How Marketing Is Radically Changing in the #Gaming Sector

The gaming industry has been one of the biggest growth sectors of recent years, proving resilient and largely recession-proof. The global games market is still growing, with the value expected to hit $113 billion (£76 billion) by 2018 and some games becoming household names. The UK-produced Grand Theft Auto V, for example, is the most successful entertainment title of all time, including movies. The game grossed over £1 billion in just three days worldwide, whereas recent smash Star Wars: The Force Awakens took almost two weeks to earn a still stellar if somewhat smaller $1 billion.

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There’s a lot of profit to be made in games, but the competition has also increased dramatically. Titles like GTA V might grab the headlines (and not just in terms of sales figures) but there’s far more to the industry as a whole than the big console and PC game releases. There are a huge number of large and independent game studios creating thousands of titles a year while casual online and mobile games are both on the rise. Online gambling is another area that is growing quickly.

new-gambling-act-explained-local-residents-scarborough-The huge diversity in individual games and platforms is one reason why marketing within the sector is so complex. The marketing of live casino sites, for example, not only has to engage potential customers but must also comply with marketing regulations covering gambling platforms. The Gaming Act 2005 opened the door to TV and multi-channel advertising for online casinos and sports betting but a number of rules, such as those regarding the targeting or utilisation of young people in marketing materials, were also introduced.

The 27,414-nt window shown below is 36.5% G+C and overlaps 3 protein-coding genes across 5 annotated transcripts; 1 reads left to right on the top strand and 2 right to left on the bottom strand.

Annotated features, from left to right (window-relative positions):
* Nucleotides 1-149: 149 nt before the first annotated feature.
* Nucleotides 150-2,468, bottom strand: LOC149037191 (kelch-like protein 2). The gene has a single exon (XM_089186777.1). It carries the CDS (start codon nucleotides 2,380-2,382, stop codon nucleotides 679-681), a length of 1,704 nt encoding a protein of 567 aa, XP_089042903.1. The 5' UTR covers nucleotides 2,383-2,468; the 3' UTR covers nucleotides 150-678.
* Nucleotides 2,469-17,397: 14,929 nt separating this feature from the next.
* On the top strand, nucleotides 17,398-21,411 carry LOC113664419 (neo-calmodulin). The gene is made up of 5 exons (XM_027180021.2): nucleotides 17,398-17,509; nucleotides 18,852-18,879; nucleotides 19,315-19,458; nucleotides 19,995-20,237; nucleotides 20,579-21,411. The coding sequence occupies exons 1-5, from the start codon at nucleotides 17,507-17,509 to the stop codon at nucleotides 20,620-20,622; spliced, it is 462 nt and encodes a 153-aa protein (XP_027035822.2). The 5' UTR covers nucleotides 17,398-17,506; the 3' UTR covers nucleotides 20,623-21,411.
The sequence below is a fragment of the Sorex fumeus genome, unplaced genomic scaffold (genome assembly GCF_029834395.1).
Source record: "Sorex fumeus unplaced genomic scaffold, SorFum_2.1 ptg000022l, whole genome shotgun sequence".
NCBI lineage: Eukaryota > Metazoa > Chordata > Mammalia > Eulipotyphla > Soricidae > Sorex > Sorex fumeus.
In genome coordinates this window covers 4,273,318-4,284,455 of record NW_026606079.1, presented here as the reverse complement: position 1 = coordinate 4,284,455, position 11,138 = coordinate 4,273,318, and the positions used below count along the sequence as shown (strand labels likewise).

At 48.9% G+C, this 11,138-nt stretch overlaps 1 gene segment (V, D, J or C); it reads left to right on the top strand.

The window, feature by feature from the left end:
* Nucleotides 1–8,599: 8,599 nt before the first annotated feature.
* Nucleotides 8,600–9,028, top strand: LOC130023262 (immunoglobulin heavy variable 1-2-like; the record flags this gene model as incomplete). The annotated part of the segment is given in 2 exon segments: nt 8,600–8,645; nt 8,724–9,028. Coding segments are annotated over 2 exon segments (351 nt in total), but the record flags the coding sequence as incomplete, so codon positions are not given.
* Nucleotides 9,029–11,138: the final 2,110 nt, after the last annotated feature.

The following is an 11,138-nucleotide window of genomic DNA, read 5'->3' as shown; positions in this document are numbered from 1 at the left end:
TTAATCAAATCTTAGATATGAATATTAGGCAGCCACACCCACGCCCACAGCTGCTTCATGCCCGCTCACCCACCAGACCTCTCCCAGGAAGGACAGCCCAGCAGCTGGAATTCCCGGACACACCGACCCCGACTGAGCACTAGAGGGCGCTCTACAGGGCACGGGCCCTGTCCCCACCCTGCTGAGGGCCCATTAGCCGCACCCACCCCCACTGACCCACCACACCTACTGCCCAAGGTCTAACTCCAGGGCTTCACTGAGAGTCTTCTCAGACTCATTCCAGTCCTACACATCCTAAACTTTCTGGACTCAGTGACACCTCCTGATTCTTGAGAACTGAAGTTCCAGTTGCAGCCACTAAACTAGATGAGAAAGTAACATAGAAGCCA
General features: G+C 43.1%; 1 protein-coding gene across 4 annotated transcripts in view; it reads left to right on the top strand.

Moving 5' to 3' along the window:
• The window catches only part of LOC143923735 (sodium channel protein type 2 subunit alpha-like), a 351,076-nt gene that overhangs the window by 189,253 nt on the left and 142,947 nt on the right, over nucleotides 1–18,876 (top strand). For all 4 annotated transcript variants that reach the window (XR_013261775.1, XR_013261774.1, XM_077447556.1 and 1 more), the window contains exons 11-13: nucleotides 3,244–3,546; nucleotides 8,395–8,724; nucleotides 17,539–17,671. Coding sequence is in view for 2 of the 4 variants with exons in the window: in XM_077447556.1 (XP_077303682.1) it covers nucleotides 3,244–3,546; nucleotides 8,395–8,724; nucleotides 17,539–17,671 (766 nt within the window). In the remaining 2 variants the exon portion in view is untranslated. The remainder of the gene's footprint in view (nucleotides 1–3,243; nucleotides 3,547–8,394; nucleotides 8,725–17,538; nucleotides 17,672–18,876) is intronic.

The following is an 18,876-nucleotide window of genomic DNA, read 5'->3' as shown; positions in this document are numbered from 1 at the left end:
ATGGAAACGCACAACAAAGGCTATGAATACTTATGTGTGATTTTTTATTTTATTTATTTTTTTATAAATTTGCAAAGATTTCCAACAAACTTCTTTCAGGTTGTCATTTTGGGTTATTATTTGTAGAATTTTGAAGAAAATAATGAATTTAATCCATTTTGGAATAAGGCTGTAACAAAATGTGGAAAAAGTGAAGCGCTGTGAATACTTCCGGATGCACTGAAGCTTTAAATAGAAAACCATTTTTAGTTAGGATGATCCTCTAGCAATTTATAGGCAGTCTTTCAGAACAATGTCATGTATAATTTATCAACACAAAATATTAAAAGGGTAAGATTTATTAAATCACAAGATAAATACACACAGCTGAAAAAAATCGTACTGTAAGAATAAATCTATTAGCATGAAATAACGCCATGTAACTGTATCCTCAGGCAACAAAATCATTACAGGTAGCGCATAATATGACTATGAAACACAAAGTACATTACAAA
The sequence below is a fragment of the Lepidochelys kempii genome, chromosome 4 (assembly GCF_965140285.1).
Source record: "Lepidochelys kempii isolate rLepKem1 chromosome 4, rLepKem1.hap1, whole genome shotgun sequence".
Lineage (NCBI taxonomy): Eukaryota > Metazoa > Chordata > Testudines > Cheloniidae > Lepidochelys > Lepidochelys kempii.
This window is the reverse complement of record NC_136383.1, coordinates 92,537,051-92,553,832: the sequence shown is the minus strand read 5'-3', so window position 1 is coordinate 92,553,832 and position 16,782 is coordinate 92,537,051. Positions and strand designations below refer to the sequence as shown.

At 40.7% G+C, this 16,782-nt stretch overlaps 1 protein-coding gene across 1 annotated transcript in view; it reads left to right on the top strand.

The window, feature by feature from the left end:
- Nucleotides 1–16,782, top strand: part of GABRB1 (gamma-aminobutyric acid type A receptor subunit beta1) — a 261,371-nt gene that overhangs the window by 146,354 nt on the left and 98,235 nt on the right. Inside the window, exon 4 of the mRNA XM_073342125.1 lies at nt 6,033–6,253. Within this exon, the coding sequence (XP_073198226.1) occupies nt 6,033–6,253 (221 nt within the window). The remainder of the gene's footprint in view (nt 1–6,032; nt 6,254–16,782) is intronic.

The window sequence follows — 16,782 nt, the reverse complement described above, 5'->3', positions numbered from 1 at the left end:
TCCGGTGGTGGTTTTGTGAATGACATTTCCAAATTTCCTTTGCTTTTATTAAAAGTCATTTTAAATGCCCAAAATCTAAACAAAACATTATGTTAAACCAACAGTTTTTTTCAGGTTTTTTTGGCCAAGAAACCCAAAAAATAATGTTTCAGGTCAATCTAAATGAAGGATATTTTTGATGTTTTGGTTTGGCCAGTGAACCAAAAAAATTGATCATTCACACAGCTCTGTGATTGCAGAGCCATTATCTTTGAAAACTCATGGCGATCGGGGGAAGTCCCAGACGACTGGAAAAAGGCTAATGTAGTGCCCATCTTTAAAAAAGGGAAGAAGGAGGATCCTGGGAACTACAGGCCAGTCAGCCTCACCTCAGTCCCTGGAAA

If you are marketing a small, independent game company, the model you use for your game will have a large impact on how you market it. The traditional model is to launch your game as a product (GaaP). This involves releasing games as individual properties that will require marketing separately – although campaigns may be interlinked, especially for sequels or related products. The other basic model is “game as a service” (GaaS), which is more of an ongoing process and may be more akin to a long-term subscription service rather than a series of one-off purchases. This is generally more suited to gaming websites and online games that often change and evolve over time.

Whether you are going with a GaaP or GaaS model, games marketing has become an increasingly multi-channelled, two-way process between the provider and the consumer. Gaming marketing is specialised but it’s not undertaken in the narrow niche it once was, i.e. via specialist gaming magazines and websites. These outlets certainly still play a useful part in a lot of overall marketing strategies but other channels, such as social media or video content marketing, can be even more important. There’s been a gradual change from push to pull marketing and simply telling an audience what they should be buying into is no longer enough. These days it’s more about forging a relationship and making use of the virtual word of mouth that the Internet has enabled.

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Andre Bourque (SocialMarketingFella) is Editor Emeritus of Technorati.

He covers emerging trends and news in social, mobile, cloud, and related technologies.

Based in San Francisco, he can be contacted via his social channels and at: andrefbourque@gmail.com

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